can only be topped by the bacon that’s later wrapped
around the sausages before grilling.

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Tempting Sandwich Basket / Frestande Smörgåskorg

Three recipes from “Stora boken om Smörgåsar och Smörgåstårtor” (The Big Book on Sandwiches and Sandwich Cakes) published by ICA Bokförlag in 1985
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traditional badge swedish_flatThe Scandinavian open sandwich (Danish: smørrebrød, Norwegian: smørbrød, Swedish: smörgås or macka) consists of one piece of buttered bread, often whole-grain rye bread (Danish & Norwegian: rugbrød, Swedish: rågbröd), topped with, for instance, cheese, cold steak, shrimps, smoked salmon, caviar, hard boiled eggs, bacon, herring, fish fillets, liver pâté (Danish: leverpostej, Norwegian: leverpostei Swedish: leverpastej), and/or small meatballs. This is typically complemented by some herbs and vegetables such as parsley, cold salad, thinly sliced cucumber, tomato wedges and/or pickled beets etc. on the same slice of bread.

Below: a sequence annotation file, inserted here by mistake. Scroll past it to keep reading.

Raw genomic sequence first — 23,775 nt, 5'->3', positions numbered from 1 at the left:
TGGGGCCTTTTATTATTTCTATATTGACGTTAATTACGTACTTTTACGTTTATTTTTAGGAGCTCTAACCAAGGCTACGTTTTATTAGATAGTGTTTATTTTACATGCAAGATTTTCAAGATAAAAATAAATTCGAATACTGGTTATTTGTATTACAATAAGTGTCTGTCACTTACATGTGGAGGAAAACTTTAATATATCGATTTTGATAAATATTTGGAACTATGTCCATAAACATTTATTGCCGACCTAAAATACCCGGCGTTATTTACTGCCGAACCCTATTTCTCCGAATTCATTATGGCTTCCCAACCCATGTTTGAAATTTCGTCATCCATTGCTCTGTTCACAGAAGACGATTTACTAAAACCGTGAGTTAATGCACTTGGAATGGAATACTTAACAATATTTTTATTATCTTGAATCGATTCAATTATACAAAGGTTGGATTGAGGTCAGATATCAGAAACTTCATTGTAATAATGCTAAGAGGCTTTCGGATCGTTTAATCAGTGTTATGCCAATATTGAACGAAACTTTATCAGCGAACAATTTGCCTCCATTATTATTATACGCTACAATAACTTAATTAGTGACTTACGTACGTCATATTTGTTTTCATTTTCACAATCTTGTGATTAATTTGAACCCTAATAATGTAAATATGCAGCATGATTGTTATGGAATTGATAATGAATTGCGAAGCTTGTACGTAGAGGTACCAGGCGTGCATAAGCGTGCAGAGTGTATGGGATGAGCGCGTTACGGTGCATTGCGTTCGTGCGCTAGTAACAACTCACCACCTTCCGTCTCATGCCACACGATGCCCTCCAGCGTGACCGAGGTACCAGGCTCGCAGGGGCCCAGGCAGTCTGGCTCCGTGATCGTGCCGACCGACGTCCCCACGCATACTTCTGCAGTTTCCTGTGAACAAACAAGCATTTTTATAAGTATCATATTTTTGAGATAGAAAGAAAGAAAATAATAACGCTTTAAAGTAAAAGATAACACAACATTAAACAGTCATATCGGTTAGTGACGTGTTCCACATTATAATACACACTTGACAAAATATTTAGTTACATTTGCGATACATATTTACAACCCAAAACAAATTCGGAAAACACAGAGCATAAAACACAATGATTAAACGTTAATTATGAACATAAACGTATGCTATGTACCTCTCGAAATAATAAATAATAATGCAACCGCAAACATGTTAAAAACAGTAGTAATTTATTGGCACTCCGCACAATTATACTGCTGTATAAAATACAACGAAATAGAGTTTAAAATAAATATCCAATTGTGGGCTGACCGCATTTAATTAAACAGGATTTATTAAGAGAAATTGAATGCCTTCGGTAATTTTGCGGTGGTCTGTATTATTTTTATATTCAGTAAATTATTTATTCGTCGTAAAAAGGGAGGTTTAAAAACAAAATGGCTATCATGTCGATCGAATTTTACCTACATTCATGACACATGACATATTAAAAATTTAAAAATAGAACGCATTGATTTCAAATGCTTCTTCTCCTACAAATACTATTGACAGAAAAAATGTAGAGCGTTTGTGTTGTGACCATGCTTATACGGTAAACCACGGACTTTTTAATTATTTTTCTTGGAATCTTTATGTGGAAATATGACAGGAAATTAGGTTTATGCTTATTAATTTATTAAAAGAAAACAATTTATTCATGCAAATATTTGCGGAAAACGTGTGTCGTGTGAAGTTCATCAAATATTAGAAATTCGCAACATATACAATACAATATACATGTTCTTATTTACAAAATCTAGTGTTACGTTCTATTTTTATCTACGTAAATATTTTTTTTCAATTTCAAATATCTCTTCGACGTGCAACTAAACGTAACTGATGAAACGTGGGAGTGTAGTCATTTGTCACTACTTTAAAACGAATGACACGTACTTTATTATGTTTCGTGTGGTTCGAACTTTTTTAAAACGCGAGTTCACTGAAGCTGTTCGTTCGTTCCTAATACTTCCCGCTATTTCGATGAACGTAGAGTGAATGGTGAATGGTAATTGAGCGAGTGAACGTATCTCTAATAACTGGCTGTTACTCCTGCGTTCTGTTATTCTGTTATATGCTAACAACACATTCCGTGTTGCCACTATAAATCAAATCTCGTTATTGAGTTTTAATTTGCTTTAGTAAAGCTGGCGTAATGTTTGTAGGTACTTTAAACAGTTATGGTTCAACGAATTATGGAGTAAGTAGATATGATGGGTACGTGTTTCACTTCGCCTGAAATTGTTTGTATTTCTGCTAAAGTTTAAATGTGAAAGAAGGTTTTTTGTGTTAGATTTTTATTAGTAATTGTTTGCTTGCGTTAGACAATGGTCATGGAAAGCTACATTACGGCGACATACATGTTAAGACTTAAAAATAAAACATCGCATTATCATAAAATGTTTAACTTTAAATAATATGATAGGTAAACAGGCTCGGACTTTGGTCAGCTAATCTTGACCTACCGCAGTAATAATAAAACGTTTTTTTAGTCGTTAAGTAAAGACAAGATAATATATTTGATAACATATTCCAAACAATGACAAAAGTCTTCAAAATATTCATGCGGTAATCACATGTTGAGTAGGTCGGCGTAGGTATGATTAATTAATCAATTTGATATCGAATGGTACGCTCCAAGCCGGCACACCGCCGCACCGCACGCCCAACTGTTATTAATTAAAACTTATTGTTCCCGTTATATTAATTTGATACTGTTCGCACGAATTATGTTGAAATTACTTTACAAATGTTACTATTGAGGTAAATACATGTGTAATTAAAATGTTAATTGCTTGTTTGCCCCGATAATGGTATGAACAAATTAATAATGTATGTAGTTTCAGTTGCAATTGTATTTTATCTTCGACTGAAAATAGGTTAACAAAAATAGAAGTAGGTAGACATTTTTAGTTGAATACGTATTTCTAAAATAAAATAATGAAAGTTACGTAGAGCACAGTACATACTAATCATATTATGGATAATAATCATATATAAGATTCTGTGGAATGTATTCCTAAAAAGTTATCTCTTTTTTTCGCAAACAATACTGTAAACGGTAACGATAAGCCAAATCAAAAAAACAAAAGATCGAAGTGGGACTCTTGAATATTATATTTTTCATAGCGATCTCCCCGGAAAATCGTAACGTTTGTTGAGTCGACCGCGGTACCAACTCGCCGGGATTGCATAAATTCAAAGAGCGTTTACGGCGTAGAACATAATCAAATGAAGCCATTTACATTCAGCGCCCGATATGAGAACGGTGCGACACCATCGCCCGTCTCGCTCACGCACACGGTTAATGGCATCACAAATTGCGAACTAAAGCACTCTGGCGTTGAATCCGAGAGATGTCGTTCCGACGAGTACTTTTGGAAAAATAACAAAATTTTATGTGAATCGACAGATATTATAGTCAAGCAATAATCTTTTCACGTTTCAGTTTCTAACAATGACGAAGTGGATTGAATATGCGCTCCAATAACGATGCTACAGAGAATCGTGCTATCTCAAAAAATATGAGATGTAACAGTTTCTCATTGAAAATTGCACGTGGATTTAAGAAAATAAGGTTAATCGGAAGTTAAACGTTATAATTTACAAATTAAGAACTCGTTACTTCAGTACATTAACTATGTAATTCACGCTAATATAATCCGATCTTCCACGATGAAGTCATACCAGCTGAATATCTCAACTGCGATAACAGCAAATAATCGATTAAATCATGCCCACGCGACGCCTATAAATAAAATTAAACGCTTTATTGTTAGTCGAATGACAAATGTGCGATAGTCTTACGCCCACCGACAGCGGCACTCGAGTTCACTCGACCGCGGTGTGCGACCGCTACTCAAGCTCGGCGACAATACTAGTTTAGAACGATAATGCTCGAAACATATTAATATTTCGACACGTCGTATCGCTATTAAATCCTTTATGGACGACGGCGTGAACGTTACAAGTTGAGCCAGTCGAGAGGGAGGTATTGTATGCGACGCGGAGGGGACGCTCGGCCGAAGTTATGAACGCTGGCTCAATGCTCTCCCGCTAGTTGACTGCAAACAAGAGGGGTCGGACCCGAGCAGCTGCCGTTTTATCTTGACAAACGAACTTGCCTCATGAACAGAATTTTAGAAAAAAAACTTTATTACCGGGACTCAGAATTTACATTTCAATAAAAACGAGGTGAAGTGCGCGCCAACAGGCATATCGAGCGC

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Condiments, such as mayonnaise, or mayonnaise-based dressing is also often included in some form. An old traditional replacement for butter on a piece of bread with herring is pork fat. There are many variations associated with the smørrebrød/smørbrød/smörgås and there are even special stores, cafés and restaurants (especially in Denmark) that specialize in them.

Flûte Bernando

An evening snack found in the “Småretter og Salater”
(Snacks and Salads) part of the Danish
International food encyclopedia MENU published in 1975

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I’m not quite sure where that ever so French name on this evening snack comes from, it looks very Danish to me. A baguette, some cheese and a little sausage and any Dane can put together a mouth watering dish, perfect company for a dew fresh Tuborg or a Carlsberg – Ted